Mary Timony: Mythic Peaks
There’s always potential for silliness when rock gets mythic, but there’salso the possibility that a little magic might happen. Spinal Tap’s “Stonehenge”may have nailed an entire genre, but at the end of the day it didn’t makeLed Zeppelin’s “Battle of Evermore” any less haunting.[pullquote]So it was with Friday’s set, which had its big rock peaks, its joyful pop flashes, and its haunting melancholia– but as usual with Timony, it was strongest on the last.[/pullquote]Mary Timony is currently deep into that mythic world; her set at Lilli’sthis past Friday even began with a trio of keyboard songs whose echoing electric-pianosound was guaranteed to make you think of Zeppelin’s “No Quarter.” Then again,one of those songs was “I Fire Myself,” whose violent/sexual imagery wasa long way outside Robert Plant’s realm and whose love/betrayal theme soundedheartfelt. That’s why Timony’s mythic excursions work (and for that matterwhy Zeppelin’s did): they’re attached to grabbing tunes and a strong emotionalcore.
Timony has stuck to the same format since putting Helium on hold lastyear; it’s still a two-piece band with Christina Files on drums (Timony playedguitar for most of the set, with occasional swings to keyboard and viola).She’s gotten better within the limitations of that format, using various guitar pedals to fill in the bass frequencies. Still, the sound got notably fuller when a third musician came on stage (the Pee Wee Fist’s Pete Fitzpatrick, who played euphonium on the poppish “Ride on the Stormy Sea”); and a bass player would give the duo more room to cut loose. There’s also no good reason to ignore the Helium catalogue, which isn’t that far removed from her solo album Mountains (from which came the entire set save for one new song, “Pirate”).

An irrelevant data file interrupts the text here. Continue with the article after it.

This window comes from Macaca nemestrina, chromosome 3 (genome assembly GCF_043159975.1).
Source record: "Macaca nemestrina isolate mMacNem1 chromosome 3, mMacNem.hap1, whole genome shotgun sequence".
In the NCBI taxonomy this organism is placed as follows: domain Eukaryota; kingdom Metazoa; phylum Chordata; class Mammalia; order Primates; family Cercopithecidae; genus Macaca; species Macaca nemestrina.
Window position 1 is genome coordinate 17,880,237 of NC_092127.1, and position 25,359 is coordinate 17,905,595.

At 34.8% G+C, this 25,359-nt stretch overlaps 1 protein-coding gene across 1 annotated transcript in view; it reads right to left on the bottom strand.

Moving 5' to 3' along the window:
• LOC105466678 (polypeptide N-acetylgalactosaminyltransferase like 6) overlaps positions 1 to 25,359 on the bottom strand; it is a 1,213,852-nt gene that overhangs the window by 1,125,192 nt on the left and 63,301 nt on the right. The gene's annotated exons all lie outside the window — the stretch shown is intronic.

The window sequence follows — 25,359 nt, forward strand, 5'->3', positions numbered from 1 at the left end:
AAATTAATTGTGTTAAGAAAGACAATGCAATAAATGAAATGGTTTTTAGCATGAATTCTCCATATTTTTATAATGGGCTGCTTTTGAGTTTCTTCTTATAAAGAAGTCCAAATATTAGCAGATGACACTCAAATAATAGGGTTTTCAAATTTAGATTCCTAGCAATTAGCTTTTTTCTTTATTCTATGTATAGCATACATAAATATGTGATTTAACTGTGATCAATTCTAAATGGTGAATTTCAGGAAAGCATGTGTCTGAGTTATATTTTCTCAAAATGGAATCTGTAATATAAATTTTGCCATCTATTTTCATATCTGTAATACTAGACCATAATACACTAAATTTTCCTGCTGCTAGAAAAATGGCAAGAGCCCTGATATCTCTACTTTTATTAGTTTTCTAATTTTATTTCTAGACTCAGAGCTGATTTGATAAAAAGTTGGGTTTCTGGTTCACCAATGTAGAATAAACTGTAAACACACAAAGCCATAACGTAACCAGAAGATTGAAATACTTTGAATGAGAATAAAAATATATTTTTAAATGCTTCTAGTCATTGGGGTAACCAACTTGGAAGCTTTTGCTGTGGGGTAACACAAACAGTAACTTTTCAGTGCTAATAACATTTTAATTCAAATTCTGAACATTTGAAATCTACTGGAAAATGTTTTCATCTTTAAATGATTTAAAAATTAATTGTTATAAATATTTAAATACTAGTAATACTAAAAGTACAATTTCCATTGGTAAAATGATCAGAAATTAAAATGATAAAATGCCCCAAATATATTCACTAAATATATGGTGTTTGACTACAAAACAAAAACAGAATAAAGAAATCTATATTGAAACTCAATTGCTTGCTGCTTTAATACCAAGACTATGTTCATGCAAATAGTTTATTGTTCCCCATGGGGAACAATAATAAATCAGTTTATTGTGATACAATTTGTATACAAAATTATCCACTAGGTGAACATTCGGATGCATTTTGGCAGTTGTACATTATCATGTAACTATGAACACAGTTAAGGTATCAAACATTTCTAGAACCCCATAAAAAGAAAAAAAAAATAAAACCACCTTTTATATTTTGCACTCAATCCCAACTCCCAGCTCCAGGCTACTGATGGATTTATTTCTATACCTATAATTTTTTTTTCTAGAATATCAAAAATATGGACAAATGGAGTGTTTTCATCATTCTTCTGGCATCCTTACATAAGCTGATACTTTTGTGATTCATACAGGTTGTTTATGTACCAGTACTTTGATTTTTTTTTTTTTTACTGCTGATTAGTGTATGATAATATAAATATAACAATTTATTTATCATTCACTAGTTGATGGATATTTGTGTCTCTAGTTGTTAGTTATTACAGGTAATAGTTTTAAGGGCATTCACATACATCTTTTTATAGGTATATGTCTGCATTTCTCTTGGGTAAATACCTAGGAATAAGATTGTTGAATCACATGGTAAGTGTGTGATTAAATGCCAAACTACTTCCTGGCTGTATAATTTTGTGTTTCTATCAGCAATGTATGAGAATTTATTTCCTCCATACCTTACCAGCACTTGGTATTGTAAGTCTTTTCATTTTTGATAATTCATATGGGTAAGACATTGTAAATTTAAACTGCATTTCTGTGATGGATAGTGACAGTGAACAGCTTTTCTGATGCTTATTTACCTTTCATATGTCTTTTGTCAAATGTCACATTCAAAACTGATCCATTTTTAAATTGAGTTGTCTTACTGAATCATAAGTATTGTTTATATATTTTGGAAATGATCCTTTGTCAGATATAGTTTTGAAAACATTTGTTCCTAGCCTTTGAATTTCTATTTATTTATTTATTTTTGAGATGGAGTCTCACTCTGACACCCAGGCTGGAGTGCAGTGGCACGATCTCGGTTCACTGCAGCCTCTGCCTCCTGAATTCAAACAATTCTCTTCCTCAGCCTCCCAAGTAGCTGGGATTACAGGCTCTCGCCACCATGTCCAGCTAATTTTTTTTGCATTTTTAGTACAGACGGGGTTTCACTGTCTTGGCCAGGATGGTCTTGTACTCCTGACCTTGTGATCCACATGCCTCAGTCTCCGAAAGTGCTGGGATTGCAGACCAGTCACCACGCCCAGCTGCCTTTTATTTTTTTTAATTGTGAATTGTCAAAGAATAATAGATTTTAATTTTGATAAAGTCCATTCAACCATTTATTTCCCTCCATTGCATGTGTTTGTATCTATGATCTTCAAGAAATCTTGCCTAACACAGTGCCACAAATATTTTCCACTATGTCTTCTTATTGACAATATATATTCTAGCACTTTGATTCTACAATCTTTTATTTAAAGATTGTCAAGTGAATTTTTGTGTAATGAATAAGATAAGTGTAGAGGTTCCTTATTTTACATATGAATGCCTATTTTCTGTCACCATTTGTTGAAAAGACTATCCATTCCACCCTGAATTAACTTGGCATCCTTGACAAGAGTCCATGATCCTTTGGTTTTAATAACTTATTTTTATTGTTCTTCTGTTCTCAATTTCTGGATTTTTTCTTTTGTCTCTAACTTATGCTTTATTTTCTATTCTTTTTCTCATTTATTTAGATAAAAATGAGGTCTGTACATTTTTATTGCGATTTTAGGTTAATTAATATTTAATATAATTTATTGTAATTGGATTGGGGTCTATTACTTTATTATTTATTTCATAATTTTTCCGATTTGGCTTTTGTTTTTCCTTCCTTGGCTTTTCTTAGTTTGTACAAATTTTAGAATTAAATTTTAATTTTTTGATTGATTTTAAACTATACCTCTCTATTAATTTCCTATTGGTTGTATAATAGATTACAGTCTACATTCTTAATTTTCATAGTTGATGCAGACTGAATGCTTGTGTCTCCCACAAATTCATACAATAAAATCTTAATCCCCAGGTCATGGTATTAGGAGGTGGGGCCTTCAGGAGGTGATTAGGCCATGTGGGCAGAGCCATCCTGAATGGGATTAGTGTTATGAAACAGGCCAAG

Of course, Timony’s always gone her own way — even in Helium days, she’dthrow out the old songs whenever there was a new record — and she usually provides good reason to come along. So it was with Friday’s set, which had its big rock peaks, its joyful pop flashes, and its haunting melancholia– but as usual with Timony, it was strongest on the last. Files is a sparer drummer than Helium’s Shawn King Devlin, but she showed a good sense of when to hold back and when to throw in some King Crimsonesque polyrhythms. Timony remains a magnetic, mysterious figure on stage (even when technical problems caused her to break into giggles), and she did her best guitar heroics on the closing “Poison Moon,” which built to a feedback-heavy finale. Somewhere the elves and dragons were dancing.
Blake Hazard was joined for the second half of her set by Jack Drag mainman John Dragonetti, whose atmospheric guitar and keyboard loops blended well with the natural charm in Hazard’s jazz-inflected pop. (The two aremaking an album together for release next year.) Opening the night were Headset, a renamed and reshuffled version of Shyness Clinic; they managed to sound as sensitive as the earlier band while playing much louder. The My Bloody Valentine-style guitar demolition on their closing number didn’t hurt their sincerity a bit.
— Brett Milano
reprinted from the Boston Phoenix 11/16/2000, w/p permission